If you follow me on Instagram, you would have seen that we recently got the keys to a brand new SC studio! Woohoo, such an exciting time! And the first thing we needed in the space was a large work desk. Naturally, I decided to DIY one, ha! In this space, we’re going for an earthy, minimalist aesthetic so I designed a simple table that appears to float off the wall with two travertine pillar legs supporting it.
Watch the video below to get a glimpse of the process or keep scrolling for all the materials and steps. I’m not going to lie, this table was a case of trial and error… but we got there in the end!
Items you will need:
- 4 x Kmart oak look side tables (sold as a set of 2 — I used the smaller legs for this DIY and the larger legs for my outdoor table DIY)
- MDF board 2400mm long x 1200mm wide
- Honed travertine kitkat mosaics (also called finger or Twix mosaics)
- T-Rex glue
- Travertine coloured grout (and measuring jug, bucket and stirrer to mix)
- Feather finish (initially I used render on the tabletop but this product didn’t bond as well as I would have liked so I scraped it off and re-did the tabletop in Feather Finish for a more hardwearing finish)
- Paint (Haymes ‘Organic 2’)
- 2 x travertine tile adhesive vinyl sheets from Bunnings
- 5 x framing timber offcuts (2 pieces for each pillar leg and one to secure against the wall to support the tabletop)
- 2 x cable ducts from Bunnings to allow cables to run through the table (you won’t need these if you are creating a dining table)
- Tile float
- Paint brush
- Measuring tape
1. Glue two of the side tables on top of one another using T-Rex glue. The height of these tables was a bit low, so I used a few offcuts of timber to bring the height up to 720mm. And on the wall, I secured a piece of timber at the same height.
2. Place the MDF board on top of the pillar legs and wall-mounted timber. Use screws to secure it in place.
3. Then using a jigsaw I cut the end of the table into an arch. I did this by finding the centre point of the table and using a level like a giant ruler, I drew a guide line with pencil that I cut around.
4. It was at this point that I realised a single pillar leg wasn’t going to offer enough stability for our table. It felt wobbly and as though it wouldn’t be able to hold the weight of 3-4 computers. So used another 2 Kmart tables and 2 offcuts of timber to create an identical pillar leg as Step 1 and placed this next to my first leg.
I also cut out 2 holes on the tabletop (can be seen in later images) to allow for cables to run through the table. I cut these at the size of cable ducts I bought from Bunnings by using a hole drill bit and a jigsaw.
5. I wanted to give the tabletop an organic texture so I mixed up a batch of render and applied it. However, I forgot to apply primer so the render did not bond well to the tabletop. And, after a couple of weeks, I also felt that render wasn’t the best finish for a work desk so on the weekend I removed the render and refinished the table with Feather Finish instead (and was sure to add a primer, too!).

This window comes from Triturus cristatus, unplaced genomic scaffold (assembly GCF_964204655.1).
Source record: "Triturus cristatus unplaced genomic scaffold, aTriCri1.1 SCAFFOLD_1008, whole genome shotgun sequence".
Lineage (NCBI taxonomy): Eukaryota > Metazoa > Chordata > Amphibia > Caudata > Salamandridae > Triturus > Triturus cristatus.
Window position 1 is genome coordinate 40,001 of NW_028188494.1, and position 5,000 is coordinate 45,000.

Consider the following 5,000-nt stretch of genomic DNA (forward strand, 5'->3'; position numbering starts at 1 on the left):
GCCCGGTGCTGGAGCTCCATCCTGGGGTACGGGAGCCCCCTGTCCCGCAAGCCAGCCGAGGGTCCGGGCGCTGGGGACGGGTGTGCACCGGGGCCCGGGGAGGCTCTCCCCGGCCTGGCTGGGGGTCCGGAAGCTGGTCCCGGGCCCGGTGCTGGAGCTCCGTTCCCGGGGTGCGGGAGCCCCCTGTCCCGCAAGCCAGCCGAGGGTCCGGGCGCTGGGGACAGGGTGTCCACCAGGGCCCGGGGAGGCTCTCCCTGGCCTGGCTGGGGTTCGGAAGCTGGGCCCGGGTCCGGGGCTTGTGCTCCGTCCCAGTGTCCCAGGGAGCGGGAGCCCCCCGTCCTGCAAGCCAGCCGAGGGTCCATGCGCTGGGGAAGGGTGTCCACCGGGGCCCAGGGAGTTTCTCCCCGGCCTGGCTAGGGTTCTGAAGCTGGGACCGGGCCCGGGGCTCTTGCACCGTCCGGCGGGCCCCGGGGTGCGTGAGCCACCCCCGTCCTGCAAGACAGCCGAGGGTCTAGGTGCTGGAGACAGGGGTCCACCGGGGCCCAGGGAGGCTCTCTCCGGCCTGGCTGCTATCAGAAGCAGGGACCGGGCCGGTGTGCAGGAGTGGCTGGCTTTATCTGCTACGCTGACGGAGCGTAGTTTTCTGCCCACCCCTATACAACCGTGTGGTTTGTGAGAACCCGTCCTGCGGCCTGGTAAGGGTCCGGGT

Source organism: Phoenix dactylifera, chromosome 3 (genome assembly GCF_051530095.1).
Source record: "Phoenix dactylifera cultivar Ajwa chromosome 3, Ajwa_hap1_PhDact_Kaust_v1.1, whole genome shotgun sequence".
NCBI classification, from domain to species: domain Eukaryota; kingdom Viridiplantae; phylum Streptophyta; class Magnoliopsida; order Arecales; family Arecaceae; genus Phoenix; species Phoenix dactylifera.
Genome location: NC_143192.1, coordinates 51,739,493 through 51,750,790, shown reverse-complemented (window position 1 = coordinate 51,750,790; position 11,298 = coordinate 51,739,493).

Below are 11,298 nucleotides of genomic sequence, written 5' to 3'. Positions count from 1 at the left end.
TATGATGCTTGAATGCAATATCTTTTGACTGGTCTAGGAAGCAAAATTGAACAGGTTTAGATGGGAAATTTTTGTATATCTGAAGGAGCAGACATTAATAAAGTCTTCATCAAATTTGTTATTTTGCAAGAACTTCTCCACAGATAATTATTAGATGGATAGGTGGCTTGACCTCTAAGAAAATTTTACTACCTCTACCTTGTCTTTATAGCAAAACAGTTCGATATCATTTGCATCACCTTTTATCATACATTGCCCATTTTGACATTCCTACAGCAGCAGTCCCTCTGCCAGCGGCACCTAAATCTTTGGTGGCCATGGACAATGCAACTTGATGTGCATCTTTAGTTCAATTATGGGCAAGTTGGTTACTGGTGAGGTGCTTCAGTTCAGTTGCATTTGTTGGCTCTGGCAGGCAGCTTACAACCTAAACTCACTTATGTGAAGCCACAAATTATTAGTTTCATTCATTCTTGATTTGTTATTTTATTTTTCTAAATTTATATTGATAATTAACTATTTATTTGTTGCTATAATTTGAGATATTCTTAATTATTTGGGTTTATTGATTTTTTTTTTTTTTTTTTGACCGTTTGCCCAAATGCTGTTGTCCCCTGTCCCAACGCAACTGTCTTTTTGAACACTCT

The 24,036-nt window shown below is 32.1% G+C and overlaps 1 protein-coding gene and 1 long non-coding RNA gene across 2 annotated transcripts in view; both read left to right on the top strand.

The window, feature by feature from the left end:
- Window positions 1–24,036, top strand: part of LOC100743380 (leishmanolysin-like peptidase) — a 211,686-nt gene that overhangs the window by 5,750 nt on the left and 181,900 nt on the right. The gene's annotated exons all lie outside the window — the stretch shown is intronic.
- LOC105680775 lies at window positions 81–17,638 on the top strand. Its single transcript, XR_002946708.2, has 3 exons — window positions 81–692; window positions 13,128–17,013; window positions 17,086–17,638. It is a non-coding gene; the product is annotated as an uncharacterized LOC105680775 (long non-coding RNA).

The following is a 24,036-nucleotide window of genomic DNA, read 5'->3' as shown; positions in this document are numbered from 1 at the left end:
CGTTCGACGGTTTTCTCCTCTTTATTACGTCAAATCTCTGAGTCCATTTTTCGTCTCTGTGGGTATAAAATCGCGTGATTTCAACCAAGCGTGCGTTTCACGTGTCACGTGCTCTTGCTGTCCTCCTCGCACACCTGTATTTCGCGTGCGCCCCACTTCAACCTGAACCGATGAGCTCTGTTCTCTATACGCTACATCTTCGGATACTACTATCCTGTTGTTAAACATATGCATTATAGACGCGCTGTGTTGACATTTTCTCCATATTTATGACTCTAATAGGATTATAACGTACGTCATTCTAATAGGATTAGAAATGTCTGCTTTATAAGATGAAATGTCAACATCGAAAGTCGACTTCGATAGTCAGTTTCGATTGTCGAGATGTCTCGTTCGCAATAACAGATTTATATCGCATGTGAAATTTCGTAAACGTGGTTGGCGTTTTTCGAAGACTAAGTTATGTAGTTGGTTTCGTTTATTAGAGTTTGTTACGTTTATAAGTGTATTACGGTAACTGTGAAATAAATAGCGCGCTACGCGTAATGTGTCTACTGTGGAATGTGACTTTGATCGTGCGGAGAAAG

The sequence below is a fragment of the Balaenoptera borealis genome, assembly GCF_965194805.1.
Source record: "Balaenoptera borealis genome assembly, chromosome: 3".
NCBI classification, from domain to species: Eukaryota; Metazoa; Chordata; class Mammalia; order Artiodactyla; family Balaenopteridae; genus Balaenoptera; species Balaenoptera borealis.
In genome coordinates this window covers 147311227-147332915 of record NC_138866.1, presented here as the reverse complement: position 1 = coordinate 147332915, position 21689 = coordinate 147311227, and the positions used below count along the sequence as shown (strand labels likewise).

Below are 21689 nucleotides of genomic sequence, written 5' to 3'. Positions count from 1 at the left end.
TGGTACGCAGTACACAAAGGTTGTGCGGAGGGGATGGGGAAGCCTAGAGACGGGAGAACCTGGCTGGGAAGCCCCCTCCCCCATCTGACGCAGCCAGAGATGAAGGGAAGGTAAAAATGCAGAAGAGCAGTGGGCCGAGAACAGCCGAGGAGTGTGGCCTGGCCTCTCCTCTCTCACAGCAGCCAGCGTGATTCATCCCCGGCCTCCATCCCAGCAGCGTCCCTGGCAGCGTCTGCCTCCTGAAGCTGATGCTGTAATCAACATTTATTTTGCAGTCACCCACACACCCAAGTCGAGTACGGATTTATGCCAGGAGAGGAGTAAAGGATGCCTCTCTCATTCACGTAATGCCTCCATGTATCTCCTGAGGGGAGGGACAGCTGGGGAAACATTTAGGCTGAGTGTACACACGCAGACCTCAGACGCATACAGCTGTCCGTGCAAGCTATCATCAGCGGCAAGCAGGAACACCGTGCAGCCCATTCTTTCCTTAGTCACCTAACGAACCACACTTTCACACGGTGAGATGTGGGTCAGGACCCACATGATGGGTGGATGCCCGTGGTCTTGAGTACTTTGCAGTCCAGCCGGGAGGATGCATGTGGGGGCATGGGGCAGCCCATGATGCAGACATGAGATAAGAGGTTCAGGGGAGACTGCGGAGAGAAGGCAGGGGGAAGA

6. Next I worked on tiling the pillar legs. Because I don’t have a tile cutter in the studio and cutting natural stone is quite tricky, I decided to use full pieces of tiles only. This meant there would be a small gap at the top of each pillar leg. So to disguise this, I found travertine-look adhesive tiles in the tile section of Bunnings. I cut these to size using a Stanley knife and screwed these around the top of the legs. These worked so well to hide the timber off-cuts and create the appearance of solid travertine legs.
7. Then I tiled the pillar legs. To do this, I applied T-Rex glue using a trowel and placed the travertine kitkat mosaic tiles on top. Using 1mm tile spacers, I achieved consistent spacing between sheets.
8. Once the glue was dry, I grouted the tiles using travertine coloured grout to blend seamlessly. It’s important to wipe away excess grout with a damp sponge while the grout is still wet.
9. Then, I finished the tabletop by applying a generous amount of ‘Organic 2’ paint by Haymes. It works beautifully with the tones of the travertine tile.
10. Lastly, I finished off the table by using travertine coloured silicone between the two pillar legs. I also used white silicone to secure the duct covers and create a neat finish between the tabletop and wall.
That’s it! I love how this table turned out. It’s such a great fit for our studio space and also cost a fraction of anything I could have bought in stores. Plus, it’s got our signature style all over it and brings something unique to the space.
Do you have any questions about how I created this DIY travertine table? Post them in the comments below and I’ll get back to you asap. Or would you like to share what you think of it? Love it or loathe it?
This article was first published in July 2022